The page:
I am writing to congratulate the CC of the CGPI for its statement entitled `Prosperity and protection for every worker and peasant is a matter of right and not “charity”!’ and dated the 9th of February 2014 and issued in response to the 65th Republic Day speech of the President of India, who trotted out the line of the ruling circles of India that the prevailing system is the best in the world and further that among other things “…Government is not a charity shop…” and that political parties must not make false promises as regards what is possible and what is not.
The statement has brought into sharp focus one of the basic questions facing mankind today and the people of India, which is: what it is that the political system promises to the peoples of the world. According to the logic of the capitalist system, what is good for (monopoly) capitalists is good for all the people. And that the suffering billions should not demand of the political and economic systems even basic necessities that would enable them to lead a human existence.
This, of course, is particularly sharp in India, where the ruling monopoly capitalists have made it their right to claim all the surplus produced by labour as their own and that the legitimate claims of the bulk of the population as “charity”. This state of affairs has afforded all thinking persons, and especially those in the revolutionary movement to spell out their alternative programme. In particular, by looking into the history of political thought in the country, it has afforded an opportunity to bring to centre-stage the fact that the people of India have over millennia considered it the duty of the State to provide for the people. Indeed, based on this experience it is legitimate to lay claim to these as a right, which must be made inviolable by Constitutional guarantees. It is perfectly legitimate to demand that the needs of all be guaranteed, and the greed of capitalists be subordinate to this legitimate right. In order to made this possible the precondition is that the power be vested in the hands of the toilers.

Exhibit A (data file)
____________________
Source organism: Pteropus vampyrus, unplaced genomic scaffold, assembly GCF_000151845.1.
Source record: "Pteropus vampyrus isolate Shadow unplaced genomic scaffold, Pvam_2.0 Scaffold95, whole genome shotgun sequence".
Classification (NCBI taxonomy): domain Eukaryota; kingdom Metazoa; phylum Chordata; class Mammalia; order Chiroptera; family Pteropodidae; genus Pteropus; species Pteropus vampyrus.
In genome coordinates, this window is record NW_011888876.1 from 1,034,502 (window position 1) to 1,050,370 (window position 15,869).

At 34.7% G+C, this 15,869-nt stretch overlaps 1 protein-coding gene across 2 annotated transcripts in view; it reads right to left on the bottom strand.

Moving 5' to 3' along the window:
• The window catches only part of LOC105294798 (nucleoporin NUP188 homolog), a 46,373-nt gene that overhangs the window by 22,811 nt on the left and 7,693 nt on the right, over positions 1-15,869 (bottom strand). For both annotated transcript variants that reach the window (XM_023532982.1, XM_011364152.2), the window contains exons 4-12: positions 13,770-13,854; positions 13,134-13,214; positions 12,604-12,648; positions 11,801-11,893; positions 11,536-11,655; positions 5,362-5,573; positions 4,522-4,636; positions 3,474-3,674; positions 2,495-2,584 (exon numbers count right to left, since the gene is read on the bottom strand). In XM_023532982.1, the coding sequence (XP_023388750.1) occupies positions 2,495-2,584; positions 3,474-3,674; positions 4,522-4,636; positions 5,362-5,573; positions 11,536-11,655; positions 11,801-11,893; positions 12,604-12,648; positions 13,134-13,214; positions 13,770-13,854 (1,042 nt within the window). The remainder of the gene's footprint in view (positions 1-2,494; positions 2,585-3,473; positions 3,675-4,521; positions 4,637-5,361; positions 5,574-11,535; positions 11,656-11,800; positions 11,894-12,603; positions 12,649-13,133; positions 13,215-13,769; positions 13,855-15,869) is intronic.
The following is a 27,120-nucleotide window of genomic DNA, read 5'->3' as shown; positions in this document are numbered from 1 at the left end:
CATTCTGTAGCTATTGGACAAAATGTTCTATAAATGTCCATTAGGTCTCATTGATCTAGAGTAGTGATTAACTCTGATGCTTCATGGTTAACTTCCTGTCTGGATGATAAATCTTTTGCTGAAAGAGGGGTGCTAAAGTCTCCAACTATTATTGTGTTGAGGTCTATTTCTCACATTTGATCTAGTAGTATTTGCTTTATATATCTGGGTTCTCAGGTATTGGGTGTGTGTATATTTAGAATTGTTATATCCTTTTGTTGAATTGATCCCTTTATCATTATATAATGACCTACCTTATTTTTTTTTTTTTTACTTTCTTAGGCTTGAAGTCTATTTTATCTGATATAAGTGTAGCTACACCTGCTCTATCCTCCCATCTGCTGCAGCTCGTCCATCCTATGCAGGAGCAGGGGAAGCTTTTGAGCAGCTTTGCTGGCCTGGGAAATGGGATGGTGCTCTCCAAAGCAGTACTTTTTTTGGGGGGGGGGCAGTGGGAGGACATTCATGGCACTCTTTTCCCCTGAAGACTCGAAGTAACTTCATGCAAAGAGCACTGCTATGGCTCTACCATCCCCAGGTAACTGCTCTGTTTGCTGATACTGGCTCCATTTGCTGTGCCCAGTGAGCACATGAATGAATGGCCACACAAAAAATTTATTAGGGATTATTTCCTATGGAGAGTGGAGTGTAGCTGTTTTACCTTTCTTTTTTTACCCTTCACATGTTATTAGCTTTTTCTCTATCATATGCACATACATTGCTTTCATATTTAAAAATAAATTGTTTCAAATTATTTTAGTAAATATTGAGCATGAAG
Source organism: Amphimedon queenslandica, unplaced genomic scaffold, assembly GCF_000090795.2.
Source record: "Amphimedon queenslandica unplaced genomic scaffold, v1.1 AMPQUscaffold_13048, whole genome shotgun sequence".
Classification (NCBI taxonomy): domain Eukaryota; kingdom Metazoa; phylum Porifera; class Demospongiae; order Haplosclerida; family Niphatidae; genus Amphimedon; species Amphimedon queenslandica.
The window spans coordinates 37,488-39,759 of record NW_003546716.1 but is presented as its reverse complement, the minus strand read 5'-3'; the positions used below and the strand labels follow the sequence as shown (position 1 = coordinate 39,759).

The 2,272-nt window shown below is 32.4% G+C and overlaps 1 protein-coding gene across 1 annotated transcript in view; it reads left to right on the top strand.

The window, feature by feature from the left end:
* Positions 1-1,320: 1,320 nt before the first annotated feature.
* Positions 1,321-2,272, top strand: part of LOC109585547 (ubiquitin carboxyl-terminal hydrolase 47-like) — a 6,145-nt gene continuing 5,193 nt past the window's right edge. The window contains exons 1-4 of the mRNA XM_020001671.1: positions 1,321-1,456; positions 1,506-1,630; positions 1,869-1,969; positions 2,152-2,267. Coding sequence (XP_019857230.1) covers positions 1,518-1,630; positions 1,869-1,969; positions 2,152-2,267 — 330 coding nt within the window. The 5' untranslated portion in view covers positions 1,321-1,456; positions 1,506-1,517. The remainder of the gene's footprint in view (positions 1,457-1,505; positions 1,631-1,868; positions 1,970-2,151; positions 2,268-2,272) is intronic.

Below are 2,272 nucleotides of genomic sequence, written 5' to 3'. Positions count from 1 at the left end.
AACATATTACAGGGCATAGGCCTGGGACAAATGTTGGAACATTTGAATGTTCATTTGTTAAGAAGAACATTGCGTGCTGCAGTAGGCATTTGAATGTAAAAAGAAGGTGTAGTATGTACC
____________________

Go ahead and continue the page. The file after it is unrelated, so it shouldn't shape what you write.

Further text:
It is possible to ensure a modern society based on these fundamental premises. It is not hard to work out mechanisms by which these guarantees can be realized. Such a new beginning would also put an end to the anarchy and insecurity plaguing the land. I join the CGPI in reiterating the call that the working class take up its historic machine and build a system that ensures prosperity and protection of all.